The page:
The Camano features Werner's most popular award winning blade design. Providing the perfect combination for paddlers who want enough power to cover their day's journey with ease, using a relaxed all around low angle stroke. Matched with ample fit and design features, you can outfit yourself for a lifetime of paddling. Available in Straight 1 piece, 2 piece or 4 piece and Bent 1 piece or 2 piece. Prices range from $260-$370 depending on which option you choose.
Fiberglass & Carbon
My favorite part of my set up is definitely this paddle. It's light enough to use for days and days and the button to split it in two pieces is flush and doesn't get caught on anything like some previous paddles I've had. The adjustable ferrule is a nice feature as well. It also just looks really nice, it stands out in all my pictures and I love how it looks in the water.
I purchased this paddle at the beginning of this year to replace an old nylon blade paddle. The difference in performance was noticeable immediately; the Werner paddle is lighter, more balanced and delivers a smoother stroke with less effort. Every time I use it, I am amazed at how much farther I can paddle with little to no fatigue and no next-day arm soreness. I would highly recommend this product to anyone who wants to really enjoy their time on the water!
Love the light weight! This was more than I planned to spend on a paddle, but the super ridged blades and light weight make it worth every penny by the end of the day.
I got this paddle as a B-day present for my girlfriend when I inherited her my Prijon Calabria and made a Greenland paddle for my new Venture Jura. I had a cheap Aluminum/plastic one but it broke, has been repaired, and is an emergency backup only. Frankly, I am jealous of the Camano now. The paddle is so well constructed and light weight that I want to ditch the Greenland altogether. It is not in the budget at the moment but for sure I am getting another one down the road. Worth the money.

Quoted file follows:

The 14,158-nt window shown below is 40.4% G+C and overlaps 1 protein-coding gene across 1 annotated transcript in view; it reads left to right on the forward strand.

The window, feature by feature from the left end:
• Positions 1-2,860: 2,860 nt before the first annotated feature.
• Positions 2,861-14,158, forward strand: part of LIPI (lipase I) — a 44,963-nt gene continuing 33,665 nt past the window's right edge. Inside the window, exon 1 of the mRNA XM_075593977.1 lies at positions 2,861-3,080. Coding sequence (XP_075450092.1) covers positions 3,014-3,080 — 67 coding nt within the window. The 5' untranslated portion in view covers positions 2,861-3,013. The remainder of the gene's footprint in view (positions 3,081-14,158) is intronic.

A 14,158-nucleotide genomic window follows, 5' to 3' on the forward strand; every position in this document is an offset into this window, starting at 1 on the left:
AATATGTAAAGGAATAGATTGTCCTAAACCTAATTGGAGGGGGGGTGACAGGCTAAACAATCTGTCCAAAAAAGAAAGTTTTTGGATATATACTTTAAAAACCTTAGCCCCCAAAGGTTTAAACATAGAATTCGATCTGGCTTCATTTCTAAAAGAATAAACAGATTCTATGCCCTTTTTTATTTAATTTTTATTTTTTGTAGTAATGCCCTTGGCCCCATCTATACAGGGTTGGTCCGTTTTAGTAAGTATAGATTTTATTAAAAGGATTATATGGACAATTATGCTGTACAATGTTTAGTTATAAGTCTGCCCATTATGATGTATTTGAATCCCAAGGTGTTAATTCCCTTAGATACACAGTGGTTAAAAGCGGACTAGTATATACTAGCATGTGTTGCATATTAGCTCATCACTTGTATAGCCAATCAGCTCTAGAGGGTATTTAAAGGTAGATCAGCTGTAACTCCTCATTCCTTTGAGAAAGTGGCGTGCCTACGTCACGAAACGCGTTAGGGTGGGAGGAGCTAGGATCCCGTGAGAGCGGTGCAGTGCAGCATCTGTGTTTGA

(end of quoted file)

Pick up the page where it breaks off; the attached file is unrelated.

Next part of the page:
I love this paddle. Last season I was using a $99 glass paddle that was ok, but nothing spectacular. I decided to start this season out right by using my REI dividend on a Camano. I find this to be a great paddle. I really like the easy view feathering adjustment. I'm also very fond of the slight oblong shape that the "grip" section of the paddle has. With the angle these sections are at I find my stroke to be very comfortable allowing a small flex of my wrist which usually locks up on me after keeping them at the same angle for long periods of time. The lightness of the carbon shaft and the stiffness of the glass blades yields a great and efficient stroke. I feel like since I've begun using this paddle that the work I put into paddling has decreased and the amount of enjoyment I get out of it has increased significantly.
The Werner Camano paddle is an excellent step up from an entry level paddle. It is a great balance of light weight, stiffness, design and price. For the price it is the best paddle out there.
This paddle is an amazing upgrade over the big box stores paddles. When I got my Tarpon 120, the independent shop tried to sell me on this paddle, and I just laughed it off, telling them I would never buy a $300 paddle. Went to Dicks and bought their in-house brand, and suffered for 6 months before coming to my senses.
I have paddled with this three times now, and am paddling faster and easier without a lot of fatigue. The paddle is solid feeling, with no looseness and weakness at the joint. No looseness means no lost power. The slip joint has splines, which lock in the shaft at the angle you want, and does not allow it to slip or allow unwanted movement on the connection. The blades themselves are smaller than the paddle I previously used, being designed for low angle paddling. The shaft goes through 3/4 of the blade, helping its stiffness. When I mean stiff, I mean solid aluminum bar stiff. I cannot get the blade to flutter, even under the harshest of paddling thrusts. The carbon fiber shaft feels good in my hands, and I've yet to get blisters, even with being on the water for 4-5 hours at a time.
Lastly, the weight on this is so. I have less than the big box store paddle, significantly less. I always would feel fatigued after a couple hours on the water with my former paddle. 4-5 hours with the Camano is easy, and I don't feel as fatigued.
The paddle is a bit pricey if you cannot get it on sale, but it is worth every penny.